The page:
March 09, 2022

Activity Alliance launches campaign to challenge negative attitudes towards disabled children and young people

National charity Activity Alliance is calling time on negative perceptions through its campaign, ‘Who says?'. The leading voice for disabled people in sport and activity wants disabled children and young people to have the same opportunities to be active as their non-disabled peers.

The Activity Alliance campaign, Who says?, draws attention to just some of the negative perceptions that can impact disabled children and young people's opportunities to be active. Activity Alliance's research highlights that there is significant work to do for it to be a level playing field for disabled children and young people in sport and activity.  Only a quarter (25 per cent) of disabled children say they take part in sport and activity all of the time at school. This is compared to 41 per cent of non-disabled children.

Changing perceptions of disabled people in sport

Who says? focuses on four perceptions about disabled children and young people. The perceptions arise from the charity's research - My Active Future report:

  1. Young disabled people should sit out of PE lessons
  2. Disabled people can't be leaders
  3. Disabled children can't grow up to be active adults
  4. Families can't be active together

The campaign is brought to life through four short films. Who says? provides straight-talking and upbeat insight from a mixture of disabled and non-disabled children and adults on what the perceptions mean to them.

Disabled people of all ages have countless personal experiences that lead to marginalisation, low confidence, and inactivity. Who says? empowers people of all ages, on and off the field of play, to challenge their own and others' perceptions.

Kirsty Clarke, Director of Innovation and Business Development for Activity Alliance, said: "We're delighted to launch this year's campaign after two years in a pandemic affecting disabled children and adults the most. Changing attitudes is core to achieving our vision: fairness for disabled people in sport and activity. Who says? raises awareness of negative perceptions that are ingrained in our society. If we want a nation in the future that is inclusive and active, we need to address our own and others' views.

"Everyone deserves the right to be active, how and where they wish to be. The positive messages in our campaign are authentic and give a taste of how negativity is affecting real people. We need more people to join us as we build a movement that pushes for change and fairness.”


Why archery is a great sport for young people with autism

Autistic teenage archer Finlay Clark has enjoyed great success on the archery field, well supported by his parents, Ian and Tracy. Ian explains how participation in the sport has enriched their lives.

My son Fin Clark is an active 15 year old who lives with autism. He attends Wolfreton School in the East Riding of Yorkshire and is currently studying for his GCSEs this summer, whilst balancing his time as a current member of the GB junior archery team.

We started our archery journey six years ago and Fin instantly enjoyed the sport due to its repetitive, routine-based nature. Initially, a weekend father and son hobby grew into a competitive sporting obsession when we both started to compete at a county, regional and national level. Fin grew in confidence and rapidly progressed through the Archery GB Pathway programme and is currently ranked number one junior compound archer in GB.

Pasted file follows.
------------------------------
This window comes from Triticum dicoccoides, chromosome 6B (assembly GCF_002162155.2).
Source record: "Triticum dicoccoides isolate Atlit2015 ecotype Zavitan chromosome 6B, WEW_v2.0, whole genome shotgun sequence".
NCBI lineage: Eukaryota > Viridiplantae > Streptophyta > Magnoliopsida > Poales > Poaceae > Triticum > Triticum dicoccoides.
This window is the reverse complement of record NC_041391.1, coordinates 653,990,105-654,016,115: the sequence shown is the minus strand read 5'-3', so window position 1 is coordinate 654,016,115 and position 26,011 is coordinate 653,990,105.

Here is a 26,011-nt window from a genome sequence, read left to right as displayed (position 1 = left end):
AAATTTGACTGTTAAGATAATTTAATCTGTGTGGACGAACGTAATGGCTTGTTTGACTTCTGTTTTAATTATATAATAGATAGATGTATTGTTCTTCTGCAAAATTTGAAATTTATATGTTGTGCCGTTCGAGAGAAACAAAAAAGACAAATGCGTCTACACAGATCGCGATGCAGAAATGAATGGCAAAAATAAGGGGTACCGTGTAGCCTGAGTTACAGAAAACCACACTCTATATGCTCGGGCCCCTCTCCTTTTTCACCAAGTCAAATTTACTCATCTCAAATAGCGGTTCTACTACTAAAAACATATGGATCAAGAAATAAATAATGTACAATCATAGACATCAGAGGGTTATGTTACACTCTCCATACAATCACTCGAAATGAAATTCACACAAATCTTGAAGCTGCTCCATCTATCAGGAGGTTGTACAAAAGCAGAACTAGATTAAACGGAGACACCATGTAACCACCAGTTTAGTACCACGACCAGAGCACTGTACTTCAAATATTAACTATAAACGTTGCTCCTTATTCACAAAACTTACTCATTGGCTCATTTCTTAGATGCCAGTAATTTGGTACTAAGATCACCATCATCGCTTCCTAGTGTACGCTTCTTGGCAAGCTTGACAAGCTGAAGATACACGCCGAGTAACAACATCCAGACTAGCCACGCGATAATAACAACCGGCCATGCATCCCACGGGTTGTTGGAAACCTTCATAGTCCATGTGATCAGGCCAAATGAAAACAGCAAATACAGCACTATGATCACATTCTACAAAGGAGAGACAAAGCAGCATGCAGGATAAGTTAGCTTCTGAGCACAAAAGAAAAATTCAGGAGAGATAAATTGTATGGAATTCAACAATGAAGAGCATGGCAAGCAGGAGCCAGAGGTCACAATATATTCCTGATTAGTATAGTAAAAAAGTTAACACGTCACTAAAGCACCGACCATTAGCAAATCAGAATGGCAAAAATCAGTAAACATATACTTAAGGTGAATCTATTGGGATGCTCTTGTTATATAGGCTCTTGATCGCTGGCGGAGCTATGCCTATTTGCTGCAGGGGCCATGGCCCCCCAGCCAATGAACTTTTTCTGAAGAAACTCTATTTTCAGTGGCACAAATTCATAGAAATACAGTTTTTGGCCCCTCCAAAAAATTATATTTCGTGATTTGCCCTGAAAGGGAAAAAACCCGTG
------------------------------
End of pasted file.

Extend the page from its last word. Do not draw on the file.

[caption id="attachment_30916" align="alignnone" width="225"] Ian and Fin share a love of archery[/caption]

Fin has overcome many challenges since starting archery, and in life in general. He struggles with sensory issues, for example: sudden loud noises, adverse weather/rain on his skin and becomes very anxious when unexpected situations occur. He has worked incredibly hard to manage these situations with support provided by his family, coaches and peers within the team. This has resulted in him representing GB and winning two medals at the European Youth Cup 2021 in Romania.

[caption id="attachment_30917" align="alignnone" width="225"] Finlay at the European Youth Cup in Romania[/caption]

Even throughout the pandemic's lockdowns, Fin's dedication was evident by self-motivating himself to shoot when the opportunity arose and improving his fitness by following a strength and conditioning programme daily. Fin also loves road running and is a member of a local athletics club. During the 2020 lockdown, he decided to challenge himself to run a half marathon and completed this in under two hours. Most weekends when not competing at archery, Fin attends Parkrun and has rapidly overtaken my PB.

The charity Panathlon Challenge has supported Fin over a number of years on his archery journey. Recently Fin has volunteered assistance to the organisation as a role model, providing Q&A sessions for schools, and one to one help for children with disabilities, encouraging them with his own personal reflections.

[caption id="attachment_30918" align="alignnone" width="225"] Father and son at the Disability Championships at Lilleshall, 2021[/caption]

As parents we are incredibly proud of Fin's achievements, and he is developing a confidence through sport and maturing with an incredibly polite nature. Fin is looking forward to the challenge of further education and in future, the possibility of a career in the NHS.

Participate in the campaign

Activity Alliance wants everyone to get involved in the campaign and join the movement by posting your own experiences using the campaigns hashtag, #WhoSays.

Share Activity Alliance's Who says? films and make your own to add your voice to the campaign.

To find out more, please visit the Who says? campaign page. Follow the #WhoSays campaign on Twitter.

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